Hugging is set to resume in England’s care homes with the rollout of rapid testing for visitors from Wednesday but care operators are warning that not all will get a visit before Christmas and protective equipment will still be essential to keep the risk of infection down.
Guidelines expected to be announced shortly by the Department of Health and Social Care are expected to allow hugging as long as a visitor is wearing masks, gloves and gowns.
That was put in doubt at the weekend when the Cabinet Office said the tests would potentially allow “visitors to have physical contact with their loved one, such as providing personal care and holding hands”, omitting mention of hugs. In most cases visitors will have to book ahead and will be allowed in if they have tested negative that day, with tests carried out on site.
Last week, Chris Whitty, the chief medical officer said he would not encourage anyone to hug or kiss elderly relatives, but the guidance is expected to leave hugging as an option while stressing the need to weigh the risks it may pose.
The rollout of lateral flow testing to all care homes in England, which the care minister, Helen Whately, has pledged will be complete by Christmas, comes despite concerns from health chiefs in Sheffield and Liverpool over the effectiveness of the rapid tests.
Sheffield council has told care homes in its area not to use them, while Liverpool has delayed the start of its programme, the Guardian revealed on Monday. Liverpool council will insist visitors undergo two tests 24 hours apart.
Care England, which represents the largest care home providers, also warned relatives on Tuesday “it will be a while until [testing] is entrenched” and that visits will still only be possible “as part of a raft of other infection control measures”.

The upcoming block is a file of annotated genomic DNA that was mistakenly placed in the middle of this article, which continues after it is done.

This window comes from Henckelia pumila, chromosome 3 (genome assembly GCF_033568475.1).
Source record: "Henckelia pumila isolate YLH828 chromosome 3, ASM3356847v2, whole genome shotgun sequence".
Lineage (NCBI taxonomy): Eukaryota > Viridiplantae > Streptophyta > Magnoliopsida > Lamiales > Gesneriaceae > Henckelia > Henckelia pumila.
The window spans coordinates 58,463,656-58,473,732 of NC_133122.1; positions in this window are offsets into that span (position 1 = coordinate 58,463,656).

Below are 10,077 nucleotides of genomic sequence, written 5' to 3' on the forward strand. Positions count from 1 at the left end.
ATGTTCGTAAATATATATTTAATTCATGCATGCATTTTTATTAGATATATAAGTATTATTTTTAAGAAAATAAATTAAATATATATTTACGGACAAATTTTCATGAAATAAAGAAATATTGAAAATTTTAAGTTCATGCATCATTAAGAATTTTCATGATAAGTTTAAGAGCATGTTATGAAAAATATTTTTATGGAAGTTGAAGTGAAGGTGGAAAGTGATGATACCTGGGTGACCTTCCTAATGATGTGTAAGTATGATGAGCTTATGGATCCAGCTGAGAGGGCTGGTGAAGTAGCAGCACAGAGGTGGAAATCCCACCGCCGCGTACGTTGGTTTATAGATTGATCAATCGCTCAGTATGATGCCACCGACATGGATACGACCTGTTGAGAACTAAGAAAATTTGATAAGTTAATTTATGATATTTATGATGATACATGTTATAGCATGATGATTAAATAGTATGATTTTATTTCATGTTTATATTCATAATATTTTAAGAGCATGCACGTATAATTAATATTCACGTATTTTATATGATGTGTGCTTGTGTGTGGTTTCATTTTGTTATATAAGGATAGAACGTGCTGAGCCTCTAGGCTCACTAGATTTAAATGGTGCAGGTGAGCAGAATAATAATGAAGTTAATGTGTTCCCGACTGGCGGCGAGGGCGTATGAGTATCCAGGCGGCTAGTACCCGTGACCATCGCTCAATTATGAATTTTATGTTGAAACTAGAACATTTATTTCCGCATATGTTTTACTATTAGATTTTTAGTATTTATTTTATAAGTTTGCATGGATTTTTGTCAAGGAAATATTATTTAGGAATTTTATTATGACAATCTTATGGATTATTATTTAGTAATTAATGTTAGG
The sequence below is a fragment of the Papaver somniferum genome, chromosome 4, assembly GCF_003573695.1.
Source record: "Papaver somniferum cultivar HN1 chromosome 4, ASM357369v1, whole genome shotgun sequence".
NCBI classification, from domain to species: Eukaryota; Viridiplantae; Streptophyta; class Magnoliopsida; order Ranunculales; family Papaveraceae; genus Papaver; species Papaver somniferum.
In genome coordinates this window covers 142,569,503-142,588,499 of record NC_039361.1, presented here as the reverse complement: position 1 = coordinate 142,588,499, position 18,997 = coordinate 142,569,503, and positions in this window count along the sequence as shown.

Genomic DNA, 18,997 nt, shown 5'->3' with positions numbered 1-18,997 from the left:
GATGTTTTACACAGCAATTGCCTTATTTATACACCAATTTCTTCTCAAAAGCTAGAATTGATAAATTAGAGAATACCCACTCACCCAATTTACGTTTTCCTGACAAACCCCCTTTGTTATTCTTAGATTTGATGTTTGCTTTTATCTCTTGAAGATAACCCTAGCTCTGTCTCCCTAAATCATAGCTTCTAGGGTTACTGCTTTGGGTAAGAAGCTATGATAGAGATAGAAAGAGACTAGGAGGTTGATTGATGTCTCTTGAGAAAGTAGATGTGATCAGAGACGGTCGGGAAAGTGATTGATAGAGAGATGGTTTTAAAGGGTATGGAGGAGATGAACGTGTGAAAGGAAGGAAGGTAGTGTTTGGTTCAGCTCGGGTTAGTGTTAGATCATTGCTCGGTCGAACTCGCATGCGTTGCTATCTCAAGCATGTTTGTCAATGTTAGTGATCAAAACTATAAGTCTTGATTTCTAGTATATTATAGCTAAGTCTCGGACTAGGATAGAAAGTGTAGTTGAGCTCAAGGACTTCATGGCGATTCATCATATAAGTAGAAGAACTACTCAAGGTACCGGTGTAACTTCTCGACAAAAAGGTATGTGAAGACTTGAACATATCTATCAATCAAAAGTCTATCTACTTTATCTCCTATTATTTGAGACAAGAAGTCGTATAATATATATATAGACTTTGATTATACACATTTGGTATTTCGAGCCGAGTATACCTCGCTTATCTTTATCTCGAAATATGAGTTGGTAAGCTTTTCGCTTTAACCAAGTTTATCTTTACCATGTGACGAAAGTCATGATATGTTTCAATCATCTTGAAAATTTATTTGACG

The rollout follows a two-week trial in 20 care homes in the south of England, including at the Meadway care home in Winchester.
“Our first visitor put the Christmas tree up in her dad’s bedroom,” said Zoe McCallum, the chief operating officer of Brendoncare, which runs the home. “She was allowed to hug him. That’s the difference it makes.”
Lateral flow test kits, which deliver results in about half an hour, are understood to have been dispatched already to some of the larger care homes, with the rollout intended to reach smaller homes in the coming weeks.
However, Martin Green, Care England’s chief executive, said the logistical challenge of delivering testing kits to so many homes and with individual care homes deciding that even testing will not sufficiently mitigate infection risk, means the Christmas target is unlikely to be met.
There are more than 15,000 care homes in England and little more than three weeks to roll out the programme to meet Whately’s deadline.
Sam Monaghan, the chief executive of MHA, the largest not-for-profit care home provider in the UK, said: “Care providers like MHA do not rely on testing alone, and people visiting care homes who test negative for coronavirus will still be expected to take precautions to protect our residents by observing social distancing, using PPE, carrying out good hygiene and other measures.”
Care homes have called for extra funding to pay for the staff to carry out the tests, cleaning and visit administration, with the National Care Forum saying the cost could exceed £30m a month nationwide. But no new cash is expected to be offered, with care homes instead urged to apply to councils for money under the existing £1.1bn infection control fund.